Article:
 f x
j
j



: f j  f     f j  1x j : f j  f  d  t
 Disjunction:
t  d     f j x j : f j  f   f


t  d    1  f j  x j : f j  f  1  f
 Combining
  f
Martin
Grötschel
j



f  x j : f j  f   1  f j  1  f  x j : f j  f  1
68
clique trees
 A clique tree is a connected graph C=(V,E), composed of
cliques satisfying the following properties
Martin
Grötschel
69
Polyhedral Theory of the TSP
Comb inequality
2-matching
constraint
handle
tooth
Martin
Grötschel
70
Clique Tree Inequalities
Martin
Grötschel
71
Clique Tree Inequalities
http://www.zib.de/groetschel/pubnew/paper/groetschelpulleyblank1986.pdf
h
t
h
 x (  ( H ))   x (  (T ))   | H
i
j
i 1
j 1
h
t
i 1
h
 x ( E ( H ))   x ( E (T ))   | H
i
i 1
j
j 1
Hi, i=1,…,h are the handles
Tj, j=1,…,t are the teeth
tj is the number of handles
that tooth Tj intersects
Martin
Grötschel
|  h  2t
i
i 1
t
i
|
 (| T
i 1
j
| t j ) 
t 1
2
72
Valid Inequalities for STSP












Martin
Grötschel
Trivial inequalities
Degree constraints
Subtour elimination constraints
2-matching constraints, comb inequalities
Clique tree inequalities (comb)
Bipartition inequalities (clique tree)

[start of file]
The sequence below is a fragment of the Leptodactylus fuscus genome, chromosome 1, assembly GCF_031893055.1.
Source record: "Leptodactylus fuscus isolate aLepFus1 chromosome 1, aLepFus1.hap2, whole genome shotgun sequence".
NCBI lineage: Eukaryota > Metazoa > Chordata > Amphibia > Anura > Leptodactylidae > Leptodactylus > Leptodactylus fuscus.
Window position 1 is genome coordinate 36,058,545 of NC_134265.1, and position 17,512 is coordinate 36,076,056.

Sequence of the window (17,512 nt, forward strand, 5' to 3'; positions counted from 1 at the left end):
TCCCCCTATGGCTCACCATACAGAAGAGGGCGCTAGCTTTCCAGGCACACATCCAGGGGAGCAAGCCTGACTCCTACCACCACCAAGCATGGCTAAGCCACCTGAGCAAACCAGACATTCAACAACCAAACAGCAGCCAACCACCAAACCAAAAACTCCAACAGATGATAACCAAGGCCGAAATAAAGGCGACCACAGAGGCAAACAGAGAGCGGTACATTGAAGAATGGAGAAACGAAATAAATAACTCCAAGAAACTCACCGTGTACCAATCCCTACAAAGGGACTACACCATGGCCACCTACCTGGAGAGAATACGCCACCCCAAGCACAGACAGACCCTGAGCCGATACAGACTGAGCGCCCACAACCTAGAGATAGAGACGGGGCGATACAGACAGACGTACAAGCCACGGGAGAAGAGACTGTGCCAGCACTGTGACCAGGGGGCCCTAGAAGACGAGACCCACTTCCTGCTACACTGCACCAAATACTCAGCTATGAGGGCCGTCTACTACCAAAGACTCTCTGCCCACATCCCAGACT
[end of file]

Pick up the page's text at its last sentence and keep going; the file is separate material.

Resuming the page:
Path inequalities (comb)
Star inequalities (path)
Binested Inequalities (star, clique tree)
Ladder inequalities (2 handles, even # of teeth)
Domino inequalities
Hypohamiltonian, hypotraceable inequalities
 etc.
73
A very special case
Petersen graph, G = (V, F),
the smallest hypohamiltonian graph
x( F )  9 defines a facet of QT10
but not a facet of QTn , n  11
M. Grötschel & Y. Wakabayashi
Martin
Grötschel
74
Hypotraceable graphs and the STSP
On the right is the smallest
known hypotraceable graph
(Thomassen graph, 34 nodes).
Such graphs have no
hamiltonian path, but when
any node is deleted, the
remaining graph has a
hamiltonian path.
How do such graphs induce
inequalities valid for the
symmetric travelling salesman
polytope?
Martin
Grötschel
For further information see:
http://www.zib.de/groetschel/pubnew/paper/groetschel1980b.pdf
75
“Wild facets of the asymmetric
travelling salesman polytope”
 Hypohamiltonian and hypotraceable directed graphs also exist and
induce facets of the polytopes associated with the asymmetric TSP.
 Information “hypohamiltonian” and “hypotraceable” inequalities can
be found in
http://www.zib.de/groetschel/pubnew/paper/groetschelwakabayashi1981a.pdf
http://www.zib.de/groetschel/pubnew/paper/groetschelwakabayashi1981b.pdf
Martin
Grötschel
76
Valid and facet defining inequalities for
STSP: Survey articles
 M. Grötschel, M. W. Padberg (1985 a, b)
 M. Jünger, G. Reinelt, G. Rinaldi (1995)
 D. Naddef (2002)
 The TSP book (ABCC, 2006)